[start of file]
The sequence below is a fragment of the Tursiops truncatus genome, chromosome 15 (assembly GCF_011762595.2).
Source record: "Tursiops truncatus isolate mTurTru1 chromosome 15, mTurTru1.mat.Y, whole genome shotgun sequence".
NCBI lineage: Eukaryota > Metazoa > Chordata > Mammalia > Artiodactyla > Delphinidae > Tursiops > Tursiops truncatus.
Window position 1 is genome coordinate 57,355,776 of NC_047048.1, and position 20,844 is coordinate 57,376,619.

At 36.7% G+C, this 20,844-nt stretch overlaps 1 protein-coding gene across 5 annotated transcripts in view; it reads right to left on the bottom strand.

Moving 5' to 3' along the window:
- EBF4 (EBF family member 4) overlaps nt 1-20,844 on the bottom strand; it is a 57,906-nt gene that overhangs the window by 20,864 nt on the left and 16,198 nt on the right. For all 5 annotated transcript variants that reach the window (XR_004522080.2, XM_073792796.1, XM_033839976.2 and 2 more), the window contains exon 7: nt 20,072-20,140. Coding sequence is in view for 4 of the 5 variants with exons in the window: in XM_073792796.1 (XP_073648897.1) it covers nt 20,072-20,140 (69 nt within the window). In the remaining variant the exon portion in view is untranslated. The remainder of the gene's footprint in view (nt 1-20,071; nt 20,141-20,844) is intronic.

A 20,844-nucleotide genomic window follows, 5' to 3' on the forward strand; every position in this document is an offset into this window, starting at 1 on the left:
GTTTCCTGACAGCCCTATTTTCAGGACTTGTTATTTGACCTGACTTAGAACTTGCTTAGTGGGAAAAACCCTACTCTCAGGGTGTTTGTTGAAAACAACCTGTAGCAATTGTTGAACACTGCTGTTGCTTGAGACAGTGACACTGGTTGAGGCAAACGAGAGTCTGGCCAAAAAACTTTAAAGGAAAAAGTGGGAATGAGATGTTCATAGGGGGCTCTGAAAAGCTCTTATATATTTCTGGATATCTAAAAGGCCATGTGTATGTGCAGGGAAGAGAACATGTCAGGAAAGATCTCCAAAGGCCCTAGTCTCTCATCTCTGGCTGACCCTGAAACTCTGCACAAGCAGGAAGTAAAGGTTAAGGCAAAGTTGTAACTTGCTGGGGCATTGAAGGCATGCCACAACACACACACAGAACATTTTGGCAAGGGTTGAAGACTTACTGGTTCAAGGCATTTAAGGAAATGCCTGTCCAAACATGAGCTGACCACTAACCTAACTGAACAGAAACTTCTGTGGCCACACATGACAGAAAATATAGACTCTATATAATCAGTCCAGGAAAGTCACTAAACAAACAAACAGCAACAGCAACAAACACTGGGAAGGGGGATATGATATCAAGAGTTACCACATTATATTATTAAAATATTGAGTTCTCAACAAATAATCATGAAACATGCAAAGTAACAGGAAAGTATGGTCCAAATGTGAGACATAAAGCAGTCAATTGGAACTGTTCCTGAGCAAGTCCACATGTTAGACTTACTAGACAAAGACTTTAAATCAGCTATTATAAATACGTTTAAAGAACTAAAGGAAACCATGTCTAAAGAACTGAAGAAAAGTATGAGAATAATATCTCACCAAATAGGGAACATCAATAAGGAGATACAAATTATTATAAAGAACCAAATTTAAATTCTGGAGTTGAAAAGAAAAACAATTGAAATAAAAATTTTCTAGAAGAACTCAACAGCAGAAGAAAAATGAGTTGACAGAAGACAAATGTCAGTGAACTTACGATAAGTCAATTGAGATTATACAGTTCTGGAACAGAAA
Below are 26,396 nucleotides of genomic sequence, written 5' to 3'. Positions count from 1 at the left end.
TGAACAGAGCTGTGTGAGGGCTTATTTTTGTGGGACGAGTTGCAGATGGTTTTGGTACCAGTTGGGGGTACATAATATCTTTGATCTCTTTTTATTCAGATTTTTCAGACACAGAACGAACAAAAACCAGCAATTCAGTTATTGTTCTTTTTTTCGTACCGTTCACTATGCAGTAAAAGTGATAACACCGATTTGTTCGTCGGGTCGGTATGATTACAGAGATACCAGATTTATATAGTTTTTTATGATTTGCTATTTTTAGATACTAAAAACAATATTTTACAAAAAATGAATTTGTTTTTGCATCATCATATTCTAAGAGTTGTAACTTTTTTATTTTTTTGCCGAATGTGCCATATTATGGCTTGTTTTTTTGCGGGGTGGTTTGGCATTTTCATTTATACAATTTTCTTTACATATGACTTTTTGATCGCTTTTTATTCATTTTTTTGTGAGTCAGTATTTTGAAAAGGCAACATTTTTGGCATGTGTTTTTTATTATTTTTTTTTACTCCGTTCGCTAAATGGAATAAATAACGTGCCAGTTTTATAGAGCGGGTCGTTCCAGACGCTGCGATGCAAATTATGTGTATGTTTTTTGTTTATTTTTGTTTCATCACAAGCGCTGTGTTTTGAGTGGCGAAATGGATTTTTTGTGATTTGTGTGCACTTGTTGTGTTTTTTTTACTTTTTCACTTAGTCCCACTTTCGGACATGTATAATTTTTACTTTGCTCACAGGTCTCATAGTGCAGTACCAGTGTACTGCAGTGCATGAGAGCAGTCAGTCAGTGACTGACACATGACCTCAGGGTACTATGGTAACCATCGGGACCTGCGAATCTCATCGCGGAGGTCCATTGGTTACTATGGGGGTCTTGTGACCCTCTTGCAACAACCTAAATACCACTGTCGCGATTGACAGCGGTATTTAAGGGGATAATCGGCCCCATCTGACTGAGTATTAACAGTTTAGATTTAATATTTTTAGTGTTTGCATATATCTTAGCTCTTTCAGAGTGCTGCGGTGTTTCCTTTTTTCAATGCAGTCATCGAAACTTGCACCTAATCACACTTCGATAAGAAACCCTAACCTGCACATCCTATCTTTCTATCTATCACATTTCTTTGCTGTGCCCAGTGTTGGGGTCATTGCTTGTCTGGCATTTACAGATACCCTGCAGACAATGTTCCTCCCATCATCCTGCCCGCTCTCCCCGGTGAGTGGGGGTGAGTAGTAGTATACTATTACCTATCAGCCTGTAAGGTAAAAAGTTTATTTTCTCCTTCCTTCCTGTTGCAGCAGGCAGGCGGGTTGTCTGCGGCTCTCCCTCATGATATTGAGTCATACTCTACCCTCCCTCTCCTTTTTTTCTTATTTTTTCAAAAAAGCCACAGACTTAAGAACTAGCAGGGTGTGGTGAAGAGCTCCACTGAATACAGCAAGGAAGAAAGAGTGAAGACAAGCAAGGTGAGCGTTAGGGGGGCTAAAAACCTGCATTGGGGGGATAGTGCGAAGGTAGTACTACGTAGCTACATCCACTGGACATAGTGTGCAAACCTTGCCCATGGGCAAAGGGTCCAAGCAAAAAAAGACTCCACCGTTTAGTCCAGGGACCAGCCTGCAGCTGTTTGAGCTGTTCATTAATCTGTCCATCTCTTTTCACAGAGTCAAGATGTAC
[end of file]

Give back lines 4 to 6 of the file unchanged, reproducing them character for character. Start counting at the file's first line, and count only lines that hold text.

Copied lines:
Window position 1 is genome coordinate 57,355,776 of NC_047048.1, and position 20,844 is coordinate 57,376,619.

At 36.7% G+C, this 20,844-nt stretch overlaps 1 protein-coding gene across 5 annotated transcripts in view; it reads right to left on the bottom strand.

Moving 5' to 3' along the window: